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KEY POINTS: What Covid rules have changed in Sweden?

The Local Sweden
The Local Sweden - [email protected]
KEY POINTS: What Covid rules have changed in Sweden?
File photo of a sign reminding shoppers to keep a distance. Photo: Johan Nilsson/TT

Sweden lifted almost all Covid-19 restrictions on Wednesday. Which restrictions have ended, and which ones will remain? (updated with new information about travel restrictions)

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Which rules were lifted on February 9th?

The following restrictions are currently in place, but were removed on February 9th:

  • Indoor events of 20-50 people must be seated, with max 8 per group and one metre between groups
  • Vaccination pass needed for indoor events with more than 50 attendees
  • Trade shows and markets indoors must require a vaccine pass if they have more than 50 guests, and number of guests is capped at 500, with 10 square metres per person
  • Restaurants must close at 11pm, with alcohol serving ending at 10.30pm
  • Groups at restaurants may consist of a maximum of eight people, with a minimum of one metre between groups
  • Restaurants with concerts or other entertainment may only have seated guests
  • Maximum of 20 people at private parties in hired venues
  • Shops must have a maximum number of guests permitted, calculated on area with 10 square metres per person – this also applies to gyms, museums, art galleries, theme parks and swimming pools
  • Long-distance public transport: all travellers must have a seat, if possible

The following recommendations were also removed:

  • Public transport should keep up the frequency of departures
  • People should wear a face mask on crowded public transport
  • Everyone who can should work from home
  • Employers should for example ensure that staff can keep a distance and are able to work from home
  • Indoor cups and sports camps should not be held
  • Universitities should carry out part-time remote teaching

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Which rules remain after February 9th?

If you have symptoms that may be a sign of Covid-19, you should stay home and avoid close contact with others.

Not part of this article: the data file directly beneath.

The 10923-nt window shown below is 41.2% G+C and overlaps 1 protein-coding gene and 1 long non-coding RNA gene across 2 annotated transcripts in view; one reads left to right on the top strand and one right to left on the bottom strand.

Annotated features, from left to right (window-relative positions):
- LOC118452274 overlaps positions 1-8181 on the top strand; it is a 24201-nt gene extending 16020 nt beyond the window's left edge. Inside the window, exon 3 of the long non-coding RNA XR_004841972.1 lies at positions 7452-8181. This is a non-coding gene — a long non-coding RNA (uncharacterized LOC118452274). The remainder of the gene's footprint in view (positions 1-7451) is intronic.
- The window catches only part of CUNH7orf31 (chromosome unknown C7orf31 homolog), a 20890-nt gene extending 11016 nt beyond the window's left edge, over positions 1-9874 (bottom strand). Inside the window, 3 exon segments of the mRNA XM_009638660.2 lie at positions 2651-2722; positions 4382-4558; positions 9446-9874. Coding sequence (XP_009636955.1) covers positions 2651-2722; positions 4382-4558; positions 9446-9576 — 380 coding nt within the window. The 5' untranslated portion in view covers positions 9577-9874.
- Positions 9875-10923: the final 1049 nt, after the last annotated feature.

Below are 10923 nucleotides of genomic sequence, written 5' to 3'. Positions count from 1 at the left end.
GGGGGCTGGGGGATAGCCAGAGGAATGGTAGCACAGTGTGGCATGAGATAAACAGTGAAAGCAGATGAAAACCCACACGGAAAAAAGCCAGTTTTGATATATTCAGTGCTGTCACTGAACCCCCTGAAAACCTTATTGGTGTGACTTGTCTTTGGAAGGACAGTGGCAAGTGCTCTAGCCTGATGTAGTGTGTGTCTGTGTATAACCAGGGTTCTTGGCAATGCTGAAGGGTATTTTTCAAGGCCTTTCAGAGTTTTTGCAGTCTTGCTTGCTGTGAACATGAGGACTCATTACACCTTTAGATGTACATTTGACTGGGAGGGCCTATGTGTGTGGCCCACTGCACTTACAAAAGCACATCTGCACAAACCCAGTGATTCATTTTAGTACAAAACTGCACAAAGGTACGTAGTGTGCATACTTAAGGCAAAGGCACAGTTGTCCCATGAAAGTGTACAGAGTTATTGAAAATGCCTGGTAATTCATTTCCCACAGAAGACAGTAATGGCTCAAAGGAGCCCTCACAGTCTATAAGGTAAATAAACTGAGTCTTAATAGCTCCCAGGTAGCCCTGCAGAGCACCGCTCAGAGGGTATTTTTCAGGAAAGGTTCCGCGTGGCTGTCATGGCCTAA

Unvaccinated adults should avoid crowded spaces, and large crowds indoors, even if they don't have symptoms.

The healthcare and elderly care sectors should have risk-reducing measures in place if needed.

Who should get tested?

The general public will no longer be able to get a PCR test for free, but staff and patients in the healthcare and elderly care sectors should still get tested if they have symptoms.

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Who should get vaccinated?

Everyone aged 12 or over should get vaccinated if they can, and everyone over the age of 18 should get their third booster dose too if they haven't already. The booster can be given three months after the second dose. Sweden does not currently recommend the Covid vaccines to children under the age of 12, unless they are particularly at risk (if you think this applies to your child, it's best to speak with your doctor).

As of February 4th, 86.5 and 83.7 percent of over-12s in Sweden have received their first and second dose, respectively. More than 50 percent of adults have received their third dose. The Covid vaccine is free for everyone who is eligible for it.

What about the non-EU travel ban?

Sweden removed all Covid-related border restrictions for travel from the rest of the EU/EEA to Sweden on February 9th. This means that from this date, people travelling to Sweden from those countries no longer have to show a Covid certificate.

The non-EU restrictions remain in place for now, and are currently scheduled to expire on March 31st.

When The Local contacted the Health Ministry last week, we received this response from a spokesperson: “The government is continuously reviewing the entry restrictions introduced due to the pandemic. It is important that the restrictions do not go beyond what is justified.

"As a first step, the government intends to remove the entry restrictions which were introduced on December 21st for the Nordic countries. The government will be back as soon as possible with further information on this issue."

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